The news about public retirement plans for private workers may not be as snappy as a dog with red sunglasses taking a selfie but it sure caught my attention.
On June 17, 2014, Pensions & Investments reported that efforts are underway to "provide retirement security for all New Yorkers - not just participants in the $150 billion New York City Retirement Systems." In "NYC comptroller to launch advisory panel for retirement security," writer Robert Steyer tells readers that Chief Investment Officer Scott Evans will lead the group, with members yet to be appointed. The Nutmeg State is on the same glide path with its creation of the Connecticut Retirement Security Board. Michelle Chen of The Nation applauds this initiative while Bill Cummings of the Connecticut Post decries the costs that small business owners will bear if a mandatory offering occurs.
In "State-based retirement plans for the private sector" (August 6, 2014), the Pension Rights Center lays out legislative happenings elsewhere as part of a "movement afoot to use the efficiencies of public retirement systems to administer new types of pension plans for private-sector workers." The list includes Arizona, California, Colorado, Illinois, Indiana, Maine, Maryland, Massachusetts, Minnesota, Nebraska, Ohio, Oregon, Vermont, Washington, West Virginia and Wisconsin.
Certainly there is merit for any effort that helps to promote savings and financial independence. That said, there is a plethora of critical questions to be answered before any products are developed, let alone forced on taxpayers and employers. For one thing, who will serve as a fiduciary for each plan and what regulatory regime will prevail? ERISA does not extend to government plans. Will state trust law apply? Second, some of the aforementioned states are struggling with underfunded plans for municipal workers. If said deficits are revealed as the result of questionable investment and benefit mix decisions and/or limited oversight, does it make sense to put these same persons in charge of a new plan? Third, to the extent that state funding is used to install these new plans, how will fiscal policy change as a result? Fourth, are there true efficiencies to exploit and in what areas - investment, operational, technology, etc?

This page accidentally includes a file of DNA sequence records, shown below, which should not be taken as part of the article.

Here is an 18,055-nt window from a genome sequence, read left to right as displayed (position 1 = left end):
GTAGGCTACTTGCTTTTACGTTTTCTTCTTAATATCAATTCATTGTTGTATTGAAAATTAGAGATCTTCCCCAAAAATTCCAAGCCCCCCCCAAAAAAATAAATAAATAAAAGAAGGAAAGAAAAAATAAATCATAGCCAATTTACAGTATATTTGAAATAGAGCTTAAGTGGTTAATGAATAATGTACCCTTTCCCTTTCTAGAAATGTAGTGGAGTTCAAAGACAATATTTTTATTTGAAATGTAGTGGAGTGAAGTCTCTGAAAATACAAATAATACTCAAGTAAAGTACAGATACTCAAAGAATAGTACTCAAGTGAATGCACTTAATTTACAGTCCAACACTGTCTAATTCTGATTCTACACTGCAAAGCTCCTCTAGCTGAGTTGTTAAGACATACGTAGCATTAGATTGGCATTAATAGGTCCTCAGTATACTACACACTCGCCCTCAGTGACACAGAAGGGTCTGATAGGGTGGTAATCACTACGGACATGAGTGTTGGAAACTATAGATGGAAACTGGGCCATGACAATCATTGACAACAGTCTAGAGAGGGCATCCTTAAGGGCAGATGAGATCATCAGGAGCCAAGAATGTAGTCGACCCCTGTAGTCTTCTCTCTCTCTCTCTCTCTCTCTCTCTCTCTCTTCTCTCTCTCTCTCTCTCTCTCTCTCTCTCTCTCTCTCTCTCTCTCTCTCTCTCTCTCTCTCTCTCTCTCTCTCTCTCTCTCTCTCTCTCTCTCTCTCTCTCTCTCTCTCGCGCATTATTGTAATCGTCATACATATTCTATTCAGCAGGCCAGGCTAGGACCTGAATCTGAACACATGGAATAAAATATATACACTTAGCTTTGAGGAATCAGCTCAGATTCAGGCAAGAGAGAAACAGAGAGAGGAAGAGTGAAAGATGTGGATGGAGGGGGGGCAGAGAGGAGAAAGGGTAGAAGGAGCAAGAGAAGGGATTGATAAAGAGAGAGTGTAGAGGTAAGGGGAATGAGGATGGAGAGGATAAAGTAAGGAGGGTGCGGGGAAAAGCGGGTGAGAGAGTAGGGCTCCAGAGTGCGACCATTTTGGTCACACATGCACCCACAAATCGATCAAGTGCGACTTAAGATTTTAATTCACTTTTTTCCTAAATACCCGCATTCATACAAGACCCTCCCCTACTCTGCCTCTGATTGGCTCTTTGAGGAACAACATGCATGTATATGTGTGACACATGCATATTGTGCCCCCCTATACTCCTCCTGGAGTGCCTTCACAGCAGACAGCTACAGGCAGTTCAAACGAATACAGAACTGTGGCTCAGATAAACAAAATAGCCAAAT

Maybe state delivery of private retirement benefits makes sense but I hope that a lot of important issues get vetted before too much big spending takes place.